Using PHP_SELF in the action field of a form

In this article shows the usage of PHP_SELF variable and how to avoid PHP_SELF exploits.

What is PHP_SELF variable?

PHP_SELF is a variable that returns the current script being executed. This variable returns the name and path of the current file (from the root folder). You can use this variable in the action field of the FORM. There are also certain exploits that you need to be aware of. We shall discuss all these points in this article.

We will now see some examples.
echo $_SERVER['PHP_SELF'];

a) Suppose your php file is located at the address:

In this case, PHP_SELF will contain:

b) Suppose your php file is located at the address:

For this URL, PHP_SELF will be :

Using the PHP_SELF variable in the action field of the form

A common use of PHP_SELF variable is in the action field of the <form> tag. The action field of the FORM instructs where to submit the form data when the user presses the “submit” button. It is common to have the same PHP page as the handler for the form as well.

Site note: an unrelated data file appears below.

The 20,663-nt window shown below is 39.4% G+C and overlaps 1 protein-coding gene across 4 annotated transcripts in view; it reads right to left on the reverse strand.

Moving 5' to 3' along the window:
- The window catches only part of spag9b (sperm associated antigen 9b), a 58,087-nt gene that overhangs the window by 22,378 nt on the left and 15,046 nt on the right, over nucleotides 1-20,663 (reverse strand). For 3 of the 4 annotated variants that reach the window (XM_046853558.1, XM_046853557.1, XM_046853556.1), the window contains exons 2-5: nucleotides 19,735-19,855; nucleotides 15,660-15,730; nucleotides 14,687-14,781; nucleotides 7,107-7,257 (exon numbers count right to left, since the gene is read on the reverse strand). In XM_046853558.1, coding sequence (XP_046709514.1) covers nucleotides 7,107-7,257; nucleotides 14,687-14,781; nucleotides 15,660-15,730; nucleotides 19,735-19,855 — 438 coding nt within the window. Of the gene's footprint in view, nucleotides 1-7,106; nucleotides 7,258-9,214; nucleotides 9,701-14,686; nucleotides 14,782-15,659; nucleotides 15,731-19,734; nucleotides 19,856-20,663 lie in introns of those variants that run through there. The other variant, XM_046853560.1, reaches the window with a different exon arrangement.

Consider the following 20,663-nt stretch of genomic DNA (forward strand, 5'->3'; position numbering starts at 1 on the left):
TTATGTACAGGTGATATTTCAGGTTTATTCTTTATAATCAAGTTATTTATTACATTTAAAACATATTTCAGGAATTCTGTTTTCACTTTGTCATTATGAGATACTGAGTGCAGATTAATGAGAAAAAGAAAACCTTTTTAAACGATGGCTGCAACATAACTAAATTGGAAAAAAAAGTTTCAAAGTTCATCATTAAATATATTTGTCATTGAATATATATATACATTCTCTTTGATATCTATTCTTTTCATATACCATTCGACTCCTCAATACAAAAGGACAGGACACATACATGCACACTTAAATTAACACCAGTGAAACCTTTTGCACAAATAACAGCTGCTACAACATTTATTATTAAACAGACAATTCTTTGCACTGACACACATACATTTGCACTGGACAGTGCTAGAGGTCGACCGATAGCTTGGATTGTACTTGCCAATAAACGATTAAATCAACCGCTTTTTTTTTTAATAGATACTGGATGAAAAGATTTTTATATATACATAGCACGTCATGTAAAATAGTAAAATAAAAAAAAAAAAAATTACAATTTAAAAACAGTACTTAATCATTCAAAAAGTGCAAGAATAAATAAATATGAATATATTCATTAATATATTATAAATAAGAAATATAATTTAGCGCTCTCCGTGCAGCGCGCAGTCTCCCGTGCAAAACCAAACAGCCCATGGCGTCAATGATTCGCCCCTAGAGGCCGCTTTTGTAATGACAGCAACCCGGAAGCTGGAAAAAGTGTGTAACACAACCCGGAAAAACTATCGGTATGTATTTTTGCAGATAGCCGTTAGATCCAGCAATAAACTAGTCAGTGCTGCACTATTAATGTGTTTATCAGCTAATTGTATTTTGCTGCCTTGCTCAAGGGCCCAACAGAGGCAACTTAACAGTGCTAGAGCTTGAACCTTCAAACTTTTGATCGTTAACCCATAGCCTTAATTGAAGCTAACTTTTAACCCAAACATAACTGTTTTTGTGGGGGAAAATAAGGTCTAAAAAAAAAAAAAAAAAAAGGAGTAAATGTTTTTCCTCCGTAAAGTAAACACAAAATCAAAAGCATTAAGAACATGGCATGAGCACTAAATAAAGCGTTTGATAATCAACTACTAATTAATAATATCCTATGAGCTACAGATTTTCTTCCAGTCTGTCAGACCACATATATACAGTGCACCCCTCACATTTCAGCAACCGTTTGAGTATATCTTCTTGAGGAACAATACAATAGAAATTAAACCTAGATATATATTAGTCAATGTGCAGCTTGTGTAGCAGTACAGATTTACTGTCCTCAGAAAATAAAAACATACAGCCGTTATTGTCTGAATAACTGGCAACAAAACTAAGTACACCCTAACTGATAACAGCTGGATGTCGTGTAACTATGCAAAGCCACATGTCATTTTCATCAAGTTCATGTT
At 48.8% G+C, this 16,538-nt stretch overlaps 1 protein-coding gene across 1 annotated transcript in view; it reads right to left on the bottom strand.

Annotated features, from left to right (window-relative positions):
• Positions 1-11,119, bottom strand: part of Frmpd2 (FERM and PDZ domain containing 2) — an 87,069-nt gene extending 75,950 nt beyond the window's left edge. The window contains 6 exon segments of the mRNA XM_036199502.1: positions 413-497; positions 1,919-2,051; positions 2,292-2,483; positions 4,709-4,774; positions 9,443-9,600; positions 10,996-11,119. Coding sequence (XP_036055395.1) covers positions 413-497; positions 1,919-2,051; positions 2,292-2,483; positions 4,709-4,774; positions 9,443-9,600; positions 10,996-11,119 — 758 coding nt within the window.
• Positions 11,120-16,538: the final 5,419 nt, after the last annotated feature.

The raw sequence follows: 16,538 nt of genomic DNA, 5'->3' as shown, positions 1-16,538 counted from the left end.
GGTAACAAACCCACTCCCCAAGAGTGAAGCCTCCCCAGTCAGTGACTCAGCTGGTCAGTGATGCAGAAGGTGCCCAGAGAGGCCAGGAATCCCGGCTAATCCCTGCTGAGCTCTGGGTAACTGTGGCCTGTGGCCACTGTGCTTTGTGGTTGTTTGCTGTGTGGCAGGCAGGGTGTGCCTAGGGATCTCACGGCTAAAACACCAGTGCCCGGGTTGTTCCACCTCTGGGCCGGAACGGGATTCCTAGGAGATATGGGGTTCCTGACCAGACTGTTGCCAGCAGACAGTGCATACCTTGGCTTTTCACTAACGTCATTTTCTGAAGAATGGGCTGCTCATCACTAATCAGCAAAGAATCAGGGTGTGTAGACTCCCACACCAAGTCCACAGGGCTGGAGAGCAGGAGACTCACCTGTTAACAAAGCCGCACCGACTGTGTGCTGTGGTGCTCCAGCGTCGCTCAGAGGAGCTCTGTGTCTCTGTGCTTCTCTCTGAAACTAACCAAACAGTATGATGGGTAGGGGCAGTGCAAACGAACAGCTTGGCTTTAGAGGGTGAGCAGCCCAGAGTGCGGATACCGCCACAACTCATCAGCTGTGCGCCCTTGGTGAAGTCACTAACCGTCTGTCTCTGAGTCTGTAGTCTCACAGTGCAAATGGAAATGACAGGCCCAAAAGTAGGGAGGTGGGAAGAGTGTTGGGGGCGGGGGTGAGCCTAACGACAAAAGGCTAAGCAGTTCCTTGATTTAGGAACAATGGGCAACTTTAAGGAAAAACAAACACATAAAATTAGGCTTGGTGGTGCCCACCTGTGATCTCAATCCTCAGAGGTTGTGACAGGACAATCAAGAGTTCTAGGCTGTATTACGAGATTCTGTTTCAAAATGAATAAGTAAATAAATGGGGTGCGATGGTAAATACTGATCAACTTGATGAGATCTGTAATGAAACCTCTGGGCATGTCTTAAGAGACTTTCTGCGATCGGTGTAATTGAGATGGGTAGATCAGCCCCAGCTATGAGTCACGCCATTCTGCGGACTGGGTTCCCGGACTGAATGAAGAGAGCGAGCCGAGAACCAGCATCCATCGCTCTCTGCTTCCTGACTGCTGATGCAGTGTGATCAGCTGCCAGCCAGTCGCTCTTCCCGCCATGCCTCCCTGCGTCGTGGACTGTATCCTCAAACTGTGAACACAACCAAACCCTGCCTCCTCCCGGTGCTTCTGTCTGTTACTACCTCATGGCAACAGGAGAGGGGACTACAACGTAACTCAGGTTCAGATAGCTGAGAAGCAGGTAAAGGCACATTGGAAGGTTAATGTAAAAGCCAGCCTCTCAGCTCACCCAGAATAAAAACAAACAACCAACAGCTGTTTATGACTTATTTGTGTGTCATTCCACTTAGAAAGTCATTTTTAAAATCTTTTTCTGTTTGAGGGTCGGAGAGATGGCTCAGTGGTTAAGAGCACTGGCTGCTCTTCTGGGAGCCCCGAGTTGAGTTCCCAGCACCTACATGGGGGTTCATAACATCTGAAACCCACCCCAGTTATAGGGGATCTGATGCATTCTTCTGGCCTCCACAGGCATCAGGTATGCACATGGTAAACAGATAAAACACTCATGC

However, if you provide the name of the file in the action field, in case you happened to rename the file, you need to update the action field as well; or your forms will stop working.

Using PHP_SELF variable you can write more generic code which can be used on any page and you do not need to edit the action field.

Consider, you have a file called form-action.php and want to load the same page after the form is submitted. The usual form code will be:

<form  method="post" action="form-action.php" >

We can use the PHP_SELF variable instead of “form-action.php”. The code becomes:

<form name="form1" method="post" action="<?php echo $_SERVER['PHP_SELF']; ?>" >

The complete code of “form-action.php”

Here is the combined code, that contains both the form and the PHP script.

$name = $_POST['name'];
echo "User Has submitted the form and entered this name : <b> $name </b>";
echo "<br>You can use the following form again to enter a new name."; 
<form method="post" action="<?php echo $_SERVER['PHP_SELF']; ?>">
<input type="text" name="name"><br>
<input type="submit" name="submit" value="Submit Form"><br>